Who is Dr. Martens and why have his shoes become so popular?

Dr. Martens shoes are very popular around the world.

Standing out with their yellow stitching and bright tongue, the history of Dr. Martens shoes began in 1945. Dr Klaus Martens invented and manufactured his first prototype shoe just after the end of World War II. The idea for a different shoe, more comfortable and with a less rigid sole, emerged while he was still in the army.

After the war, the doctor went to hospital with a broken ankle. During his rehabilitation, he was so preoccupied with the problem of shoes that he came up with the idea of using discarded Luftwaffe rubber, leather trousers and epaulettes as material. In fact, the simplest raw materials were available in abundance.

The first boots made

The doctor showed his prototype shoe model to a friend at the University of Munich, Herbert Funk. They decided to set up shoe production together.


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In 1947, production began in Seeschaupt, near Munich. The time for launching the company was ideal, because at that time people were looking for good and comfortable shoes for every day. Interestingly, the shoes were in particular demand among women over the age of 40 who had joint problems.

The yellow stitching

In 1959, the company had developed so much that internationalisation was a strategically important step. To meet this challenge, Dr. Martens chose international product catalogues. And they were not wrong. One of them was British Shoe & Leather News. It just so happened that the British market was very competitive at the time, and Englishman Bill Griggs, managing director of R. Griggs & Co. was struggling to find something new that would appeal to British buyers. He saw Martins in a catalogue and immediately contacted Dr Klaus.


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The Martens and Funk shoe brand owes it to Griggs that he first acquired the licence to create the sole using a unique recipe and then redesigned the shoe, giving it a rounded shape, stitching along the edge with yellow thread and adding a protector to the sole. The new design attracted so much attention that it is still considered a hallmark of the Dr. Martens brand.

In 1960 the world saw the iconic Dr. Martens 1460, which began to be produced in England. The materials were readily available, hard-wearing and practical, which had a positive effect on the growing loyalty to the shoe in society.

Soldiers, policemen and workers in various factories began to buy the shoes. The Royal Mail went one step further by ordering a special model which differed from the eight-bolt 1460 with only three lacing rings. The new shoe was given the number 1461. At one point the Dr Martens boots became a political symbol after an incident when British MP Tony Ben wore them in solidarity with the working class.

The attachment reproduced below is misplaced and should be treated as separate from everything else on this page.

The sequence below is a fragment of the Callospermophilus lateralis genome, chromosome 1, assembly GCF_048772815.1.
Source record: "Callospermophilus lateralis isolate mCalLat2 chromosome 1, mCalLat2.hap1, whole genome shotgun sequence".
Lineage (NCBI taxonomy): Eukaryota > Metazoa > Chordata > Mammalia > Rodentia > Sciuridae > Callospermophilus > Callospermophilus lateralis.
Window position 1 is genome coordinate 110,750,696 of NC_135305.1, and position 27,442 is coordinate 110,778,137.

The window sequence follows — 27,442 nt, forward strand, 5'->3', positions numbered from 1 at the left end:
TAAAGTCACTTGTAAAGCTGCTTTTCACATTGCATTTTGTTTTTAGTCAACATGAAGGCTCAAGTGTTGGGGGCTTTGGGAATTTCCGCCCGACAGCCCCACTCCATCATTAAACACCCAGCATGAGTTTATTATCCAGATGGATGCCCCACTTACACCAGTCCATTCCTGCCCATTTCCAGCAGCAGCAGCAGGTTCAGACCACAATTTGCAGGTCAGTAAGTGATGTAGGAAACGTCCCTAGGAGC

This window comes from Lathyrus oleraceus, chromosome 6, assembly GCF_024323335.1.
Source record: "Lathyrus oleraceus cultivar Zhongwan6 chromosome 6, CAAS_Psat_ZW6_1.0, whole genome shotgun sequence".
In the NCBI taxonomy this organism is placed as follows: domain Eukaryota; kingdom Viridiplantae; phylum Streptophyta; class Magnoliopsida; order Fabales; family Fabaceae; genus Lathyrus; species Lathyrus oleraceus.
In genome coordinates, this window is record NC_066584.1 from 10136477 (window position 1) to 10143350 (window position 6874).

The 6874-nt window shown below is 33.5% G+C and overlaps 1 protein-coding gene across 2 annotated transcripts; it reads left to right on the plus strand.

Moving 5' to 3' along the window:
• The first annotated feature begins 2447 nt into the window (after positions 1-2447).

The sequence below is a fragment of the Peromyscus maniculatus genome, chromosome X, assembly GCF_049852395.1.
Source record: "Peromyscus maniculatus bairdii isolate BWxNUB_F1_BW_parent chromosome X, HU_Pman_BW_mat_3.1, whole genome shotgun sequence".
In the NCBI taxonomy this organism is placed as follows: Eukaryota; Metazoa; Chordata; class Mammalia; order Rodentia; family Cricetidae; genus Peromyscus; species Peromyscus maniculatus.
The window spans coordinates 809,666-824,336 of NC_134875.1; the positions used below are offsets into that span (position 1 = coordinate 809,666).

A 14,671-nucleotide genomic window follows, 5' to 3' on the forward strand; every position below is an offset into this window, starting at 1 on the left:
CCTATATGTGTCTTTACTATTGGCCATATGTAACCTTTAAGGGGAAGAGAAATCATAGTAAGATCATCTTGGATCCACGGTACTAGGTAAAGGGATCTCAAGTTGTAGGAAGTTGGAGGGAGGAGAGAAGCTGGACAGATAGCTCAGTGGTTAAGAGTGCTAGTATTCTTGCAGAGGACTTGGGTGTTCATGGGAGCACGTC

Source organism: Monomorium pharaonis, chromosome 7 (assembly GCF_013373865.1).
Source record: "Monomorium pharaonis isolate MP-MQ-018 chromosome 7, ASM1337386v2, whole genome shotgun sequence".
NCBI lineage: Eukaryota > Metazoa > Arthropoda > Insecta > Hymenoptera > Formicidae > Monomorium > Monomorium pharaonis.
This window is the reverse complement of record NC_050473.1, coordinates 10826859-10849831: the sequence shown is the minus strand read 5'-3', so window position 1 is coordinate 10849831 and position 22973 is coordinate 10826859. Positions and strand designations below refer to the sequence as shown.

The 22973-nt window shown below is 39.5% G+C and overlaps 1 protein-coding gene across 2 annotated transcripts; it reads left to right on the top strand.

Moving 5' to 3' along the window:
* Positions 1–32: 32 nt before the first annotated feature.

A symbol of youth


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A significant period in the history of the shoe company and the whole world is the period of the 1960s and 1970s. Youth subcultures developed in particular. The Hard Mods were characterised by a garish appearance: short hair, sideburns, provocative clothing and the obligatory red Dr. Martens. Subsequently, the first skinheads emerged from the Hard Mods.

One of the loudest resonances associated with skinheads as provocateurs was a protest march against the Vietnam War in March 1968. The skinheads wore the colours of the Millwall football club and Dr. Martens boots. They disturbed the march by shouting and provoking other participants to clash. Most of the young people of that time were overly aggressive and violent, and the steel-toed Dr. Klaus boots were a dangerous weapon on their feet. The police confiscated these shoes quite often.

At the same time, blue martins became an integral part of Chelsea Football Club and later became a distinctive item of clothing for football fans. Between 1998 and 2003 the company sponsored West Ham Football Club. Dr Martens funded the construction of the many thousands of seats which increased Upton Park’s capacity from 26,000 to 35,000. When it opened in 2001, the stadium became the largest in London, so much so that it was officially opened by Queen Elizabeth II and Prince Philip.

Dr. Martens footwear now

After a series of changes to production, financial policy and marketing strategy, the company has managed to not only regain sales volumes but increase them. In 2018, they produced 10 million pairs of shoes, with only one per cent sewn in the UK. “Martins assures that there are plans to increase production of shoes in England to 165,000 pairs a year.

If you’re looking for Dr. Martens boots or other shoe, we recommend checking out the Tower London. There you’ll find many popular shoes and clothes from global brands.

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